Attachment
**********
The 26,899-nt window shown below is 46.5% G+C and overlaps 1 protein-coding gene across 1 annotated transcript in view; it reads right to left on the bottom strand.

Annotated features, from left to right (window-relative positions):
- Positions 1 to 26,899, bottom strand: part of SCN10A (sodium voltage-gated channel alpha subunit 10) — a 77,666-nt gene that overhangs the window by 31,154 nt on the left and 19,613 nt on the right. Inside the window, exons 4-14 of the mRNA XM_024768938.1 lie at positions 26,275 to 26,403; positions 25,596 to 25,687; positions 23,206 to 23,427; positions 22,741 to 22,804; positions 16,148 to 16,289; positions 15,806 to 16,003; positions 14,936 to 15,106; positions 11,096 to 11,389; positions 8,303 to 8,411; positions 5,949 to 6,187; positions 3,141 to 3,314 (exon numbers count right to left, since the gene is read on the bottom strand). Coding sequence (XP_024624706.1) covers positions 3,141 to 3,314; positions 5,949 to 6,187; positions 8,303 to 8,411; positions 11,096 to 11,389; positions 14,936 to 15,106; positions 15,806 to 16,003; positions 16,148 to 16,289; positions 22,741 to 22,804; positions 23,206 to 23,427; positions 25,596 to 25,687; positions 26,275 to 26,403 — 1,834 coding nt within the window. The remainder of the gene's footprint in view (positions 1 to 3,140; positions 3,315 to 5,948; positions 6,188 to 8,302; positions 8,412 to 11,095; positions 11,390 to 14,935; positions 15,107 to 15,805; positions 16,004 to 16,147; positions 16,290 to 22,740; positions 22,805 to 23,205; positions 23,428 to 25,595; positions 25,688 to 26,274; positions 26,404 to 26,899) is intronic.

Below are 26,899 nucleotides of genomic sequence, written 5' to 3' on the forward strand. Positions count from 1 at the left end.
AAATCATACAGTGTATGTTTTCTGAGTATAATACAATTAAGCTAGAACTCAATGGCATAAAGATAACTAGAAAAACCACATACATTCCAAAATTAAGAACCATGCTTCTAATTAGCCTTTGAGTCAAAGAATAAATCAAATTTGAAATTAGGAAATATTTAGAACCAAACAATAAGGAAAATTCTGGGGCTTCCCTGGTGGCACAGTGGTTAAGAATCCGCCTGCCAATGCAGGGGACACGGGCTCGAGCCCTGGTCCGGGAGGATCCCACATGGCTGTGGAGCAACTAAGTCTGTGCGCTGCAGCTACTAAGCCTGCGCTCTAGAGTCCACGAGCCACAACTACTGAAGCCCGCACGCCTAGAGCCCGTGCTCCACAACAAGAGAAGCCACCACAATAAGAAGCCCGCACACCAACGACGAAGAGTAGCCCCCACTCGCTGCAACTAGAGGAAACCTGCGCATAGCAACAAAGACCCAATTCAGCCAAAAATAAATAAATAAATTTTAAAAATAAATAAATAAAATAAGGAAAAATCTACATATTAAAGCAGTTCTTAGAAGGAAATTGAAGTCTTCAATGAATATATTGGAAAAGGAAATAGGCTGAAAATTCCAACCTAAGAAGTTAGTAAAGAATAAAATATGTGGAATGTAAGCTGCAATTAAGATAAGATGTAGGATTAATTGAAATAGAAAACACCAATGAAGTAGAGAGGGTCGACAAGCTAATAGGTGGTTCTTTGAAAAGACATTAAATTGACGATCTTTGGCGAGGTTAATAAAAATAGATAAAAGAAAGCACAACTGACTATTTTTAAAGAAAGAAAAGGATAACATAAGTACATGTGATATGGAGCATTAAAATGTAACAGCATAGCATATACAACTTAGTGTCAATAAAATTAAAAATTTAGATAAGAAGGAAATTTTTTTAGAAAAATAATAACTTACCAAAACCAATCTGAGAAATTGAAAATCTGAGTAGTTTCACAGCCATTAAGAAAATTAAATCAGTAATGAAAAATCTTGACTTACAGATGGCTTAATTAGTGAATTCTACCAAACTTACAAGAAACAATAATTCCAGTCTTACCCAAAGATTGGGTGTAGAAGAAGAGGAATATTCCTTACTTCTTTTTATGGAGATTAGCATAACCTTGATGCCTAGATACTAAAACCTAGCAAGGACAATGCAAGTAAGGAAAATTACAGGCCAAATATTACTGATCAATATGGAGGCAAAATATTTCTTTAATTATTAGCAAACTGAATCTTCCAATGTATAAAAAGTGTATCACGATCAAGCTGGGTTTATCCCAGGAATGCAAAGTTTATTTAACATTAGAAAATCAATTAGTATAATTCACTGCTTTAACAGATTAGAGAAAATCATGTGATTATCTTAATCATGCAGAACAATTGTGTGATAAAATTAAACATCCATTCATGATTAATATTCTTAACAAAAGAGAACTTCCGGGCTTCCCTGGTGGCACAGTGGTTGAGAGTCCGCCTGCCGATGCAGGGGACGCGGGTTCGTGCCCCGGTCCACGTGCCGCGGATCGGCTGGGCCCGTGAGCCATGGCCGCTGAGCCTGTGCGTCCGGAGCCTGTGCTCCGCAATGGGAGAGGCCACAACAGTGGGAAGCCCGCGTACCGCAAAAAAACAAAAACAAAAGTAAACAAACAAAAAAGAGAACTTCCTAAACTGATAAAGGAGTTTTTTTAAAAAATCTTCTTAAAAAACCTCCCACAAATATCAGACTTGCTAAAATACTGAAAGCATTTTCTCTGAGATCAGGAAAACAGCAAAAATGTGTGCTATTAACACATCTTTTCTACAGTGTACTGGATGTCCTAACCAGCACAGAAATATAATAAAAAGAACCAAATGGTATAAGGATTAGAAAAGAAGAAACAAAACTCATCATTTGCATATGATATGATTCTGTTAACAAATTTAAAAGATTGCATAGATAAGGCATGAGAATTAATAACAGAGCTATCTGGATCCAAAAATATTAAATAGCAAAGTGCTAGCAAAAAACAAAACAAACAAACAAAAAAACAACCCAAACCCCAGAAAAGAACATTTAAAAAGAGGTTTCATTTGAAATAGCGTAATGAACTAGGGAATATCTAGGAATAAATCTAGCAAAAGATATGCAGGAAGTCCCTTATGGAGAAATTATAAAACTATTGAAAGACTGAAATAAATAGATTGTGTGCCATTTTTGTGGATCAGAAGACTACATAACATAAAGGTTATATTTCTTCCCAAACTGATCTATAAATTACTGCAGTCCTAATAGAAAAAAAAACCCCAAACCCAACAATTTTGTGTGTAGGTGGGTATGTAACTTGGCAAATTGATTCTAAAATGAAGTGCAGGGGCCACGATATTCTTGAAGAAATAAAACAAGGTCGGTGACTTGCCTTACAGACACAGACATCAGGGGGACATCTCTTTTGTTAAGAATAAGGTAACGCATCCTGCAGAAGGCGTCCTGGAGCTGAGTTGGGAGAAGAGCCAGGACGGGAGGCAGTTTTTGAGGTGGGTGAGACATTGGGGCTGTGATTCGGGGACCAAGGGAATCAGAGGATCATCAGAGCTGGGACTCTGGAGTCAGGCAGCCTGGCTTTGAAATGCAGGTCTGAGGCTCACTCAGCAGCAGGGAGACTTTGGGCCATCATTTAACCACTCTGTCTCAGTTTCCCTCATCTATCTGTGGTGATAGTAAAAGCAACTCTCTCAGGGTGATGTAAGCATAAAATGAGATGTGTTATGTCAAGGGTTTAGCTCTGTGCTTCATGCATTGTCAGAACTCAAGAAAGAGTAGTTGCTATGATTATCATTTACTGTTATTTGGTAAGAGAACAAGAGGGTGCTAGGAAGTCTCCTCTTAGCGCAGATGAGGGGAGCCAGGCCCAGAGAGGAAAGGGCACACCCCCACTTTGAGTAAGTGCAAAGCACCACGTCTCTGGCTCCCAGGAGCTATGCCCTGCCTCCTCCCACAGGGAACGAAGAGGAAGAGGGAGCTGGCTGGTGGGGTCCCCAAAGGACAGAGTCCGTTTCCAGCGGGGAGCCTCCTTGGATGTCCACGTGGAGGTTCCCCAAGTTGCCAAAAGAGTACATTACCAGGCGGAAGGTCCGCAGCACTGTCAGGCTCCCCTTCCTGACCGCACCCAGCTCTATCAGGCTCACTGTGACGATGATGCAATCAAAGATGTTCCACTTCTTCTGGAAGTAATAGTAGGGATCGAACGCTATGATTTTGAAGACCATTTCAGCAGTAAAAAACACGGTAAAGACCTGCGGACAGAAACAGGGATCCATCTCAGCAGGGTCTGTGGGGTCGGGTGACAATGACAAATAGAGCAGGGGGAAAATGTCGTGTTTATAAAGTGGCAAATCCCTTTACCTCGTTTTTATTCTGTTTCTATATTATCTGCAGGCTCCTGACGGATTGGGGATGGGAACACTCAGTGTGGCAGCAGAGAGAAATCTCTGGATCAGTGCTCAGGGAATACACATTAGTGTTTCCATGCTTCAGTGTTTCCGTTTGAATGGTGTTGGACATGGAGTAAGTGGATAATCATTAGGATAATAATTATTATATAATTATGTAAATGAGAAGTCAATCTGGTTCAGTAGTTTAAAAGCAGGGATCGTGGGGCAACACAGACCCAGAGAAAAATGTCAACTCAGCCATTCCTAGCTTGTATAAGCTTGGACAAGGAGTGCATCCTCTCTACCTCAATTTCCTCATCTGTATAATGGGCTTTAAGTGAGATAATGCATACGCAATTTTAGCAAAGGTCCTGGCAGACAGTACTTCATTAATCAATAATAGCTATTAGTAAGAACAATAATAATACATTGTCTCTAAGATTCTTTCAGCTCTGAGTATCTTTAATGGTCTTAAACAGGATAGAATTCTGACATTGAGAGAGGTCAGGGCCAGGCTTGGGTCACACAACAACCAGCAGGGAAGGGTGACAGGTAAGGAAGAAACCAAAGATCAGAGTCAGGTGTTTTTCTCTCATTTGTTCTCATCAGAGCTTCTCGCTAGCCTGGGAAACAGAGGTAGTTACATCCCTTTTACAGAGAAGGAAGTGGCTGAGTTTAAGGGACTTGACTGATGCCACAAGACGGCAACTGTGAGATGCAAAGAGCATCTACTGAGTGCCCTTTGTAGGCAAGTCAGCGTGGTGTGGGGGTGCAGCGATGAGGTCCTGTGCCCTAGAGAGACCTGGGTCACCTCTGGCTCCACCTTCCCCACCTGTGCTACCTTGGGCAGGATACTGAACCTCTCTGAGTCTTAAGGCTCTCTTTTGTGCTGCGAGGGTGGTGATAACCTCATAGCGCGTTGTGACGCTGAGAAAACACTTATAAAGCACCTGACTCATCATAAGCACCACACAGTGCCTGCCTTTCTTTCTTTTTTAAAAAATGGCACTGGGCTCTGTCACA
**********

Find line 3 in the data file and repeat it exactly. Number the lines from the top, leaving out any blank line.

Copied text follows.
- Positions 1 to 26,899, bottom strand: part of SCN10A (sodium voltage-gated channel alpha subunit 10) — a 77,666-nt gene that overhangs the window by 31,154 nt on the left and 19,613 nt on the right. Inside the window, exons 4-14 of the mRNA XM_024768938.1 lie at positions 26,275 to 26,403; positions 25,596 to 25,687; positions 23,206 to 23,427; positions 22,741 to 22,804; positions 16,148 to 16,289; positions 15,806 to 16,003; positions 14,936 to 15,106; positions 11,096 to 11,389; positions 8,303 to 8,411; positions 5,949 to 6,187; positions 3,141 to 3,314 (exon numbers count right to left, since the gene is read on the bottom strand). Coding sequence (XP_024624706.1) covers positions 3,141 to 3,314; positions 5,949 to 6,187; positions 8,303 to 8,411; positions 11,096 to 11,389; positions 14,936 to 15,106; positions 15,806 to 16,003; positions 16,148 to 16,289; positions 22,741 to 22,804; positions 23,206 to 23,427; positions 25,596 to 25,687; positions 26,275 to 26,403 — 1,834 coding nt within the window. The remainder of the gene's footprint in view (positions 1 to 3,140; positions 3,315 to 5,948; positions 6,188 to 8,302; positions 8,412 to 11,095; positions 11,390 to 14,935; positions 15,107 to 15,805; positions 16,004 to 16,147; positions 16,290 to 22,740; positions 22,805 to 23,205; positions 23,428 to 25,595; positions 25,688 to 26,274; positions 26,404 to 26,899) is intronic.